Evangelicals and the Election, Part 1 of 3
Today, I will list the legitimate and illegitimate reasons why Evangelical Christians can vote for John McCain. Next, I’ll list the same for Barack Obama. With the third post, I will make the case that, no matter who is voted into office on November 4, Christians must unite behind our new president and prayerfully move forward as we deal with the major issues and crises that currently face our nation.
In spite of what many Bible-believing Christians think (see James Dobson a year ago when he said, “I would not vote for John McCain under any circumstances” and the rhetoric of many “progressives” in the evangelical camp), the election of John McCain will not be the worst possible result of this election. There are several legitimate reasons why evangelicals could or even should vote for John McCain:
1. Consistently Pro-Life.
In the 2000 campaign, I stopped supporting National Right to Life because they were sending me information saying that the only pro-life candidate to vote for was George Bush. The truth was that they were not supporting McCain because of his campaign finance reform agenda that would have put them out of business. McCain has consistently voted as a senator for pro-life bills.
2. Supreme Court.
The next president will most likely appoint one, and perhaps even two, justices to the Supreme Court. Even though McCain says that he will not have a litmus test for justices, everyone believes that his appointments would be pro-life, and that this would mean that Roe v. Wade would be overturned.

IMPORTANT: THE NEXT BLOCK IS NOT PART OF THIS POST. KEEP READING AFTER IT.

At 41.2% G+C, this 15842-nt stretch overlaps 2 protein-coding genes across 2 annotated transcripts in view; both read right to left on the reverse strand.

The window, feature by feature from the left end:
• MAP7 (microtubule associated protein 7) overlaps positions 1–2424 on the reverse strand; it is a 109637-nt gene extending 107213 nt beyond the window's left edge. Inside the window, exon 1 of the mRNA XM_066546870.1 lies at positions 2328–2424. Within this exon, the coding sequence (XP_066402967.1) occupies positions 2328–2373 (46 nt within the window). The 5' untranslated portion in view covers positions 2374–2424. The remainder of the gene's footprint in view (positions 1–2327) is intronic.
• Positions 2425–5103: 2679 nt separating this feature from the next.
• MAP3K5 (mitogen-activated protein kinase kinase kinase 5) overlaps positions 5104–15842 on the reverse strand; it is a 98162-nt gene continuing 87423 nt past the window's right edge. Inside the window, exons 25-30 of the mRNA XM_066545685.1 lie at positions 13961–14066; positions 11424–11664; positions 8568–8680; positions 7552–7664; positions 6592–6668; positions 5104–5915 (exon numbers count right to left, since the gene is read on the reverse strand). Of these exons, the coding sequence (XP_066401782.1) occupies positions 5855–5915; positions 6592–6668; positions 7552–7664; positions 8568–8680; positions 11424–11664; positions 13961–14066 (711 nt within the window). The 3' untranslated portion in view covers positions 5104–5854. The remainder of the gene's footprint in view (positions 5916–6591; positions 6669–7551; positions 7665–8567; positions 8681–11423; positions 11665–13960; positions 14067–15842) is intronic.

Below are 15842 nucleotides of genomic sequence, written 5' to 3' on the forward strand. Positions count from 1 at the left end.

3. Limited Government.
A Christian concept of government states that it must be limited. McCain is correct that government is not supposed to be the central aspect of public life. There are other authorities, such as churches, parents, associations, businesses, organizations, and individuals, that have an authority that is not derived from government, and therefore cannot be replaced by governmental fiat. As Paul Marshall writes, "The authority of the government ends where the authorities of others begin…We can say that the governing authority is justly to interrelate the authorities—the areas of responsibility—of others. It is not to supplant other authorities in their roles." In society, there are diverse offices with diverse responsibilities that possess their own authority. And government must not encroach upon those areas of responsibility.
4. McCain has opposed Bush on several issues.
While McCain is aligned with Bush on two key issues in this election (taxes and the war in Iraq), he has taken stands contrary to the Bush administration. He has been a vocal critic of how Bush has actually conducted the wars in Iraq and Afghanistan. Very importantly, McCain has been a major critic of the Bush administration’s use of torture. Also, McCain differs with Bush about climate change, saying “We stand warned by serious and credible scientists across the world that time is short and the dangers are great.”
If you are going to cast your vote for McCain based on some of these reasons, then I think that it is a legitimately thoughtful Christian vote. However, there are a number of illegitimate reasons I’ve heard evangelicals use for why we should vote for McCain. Here are reasons that SHOULD NOT be used to vote for McCain: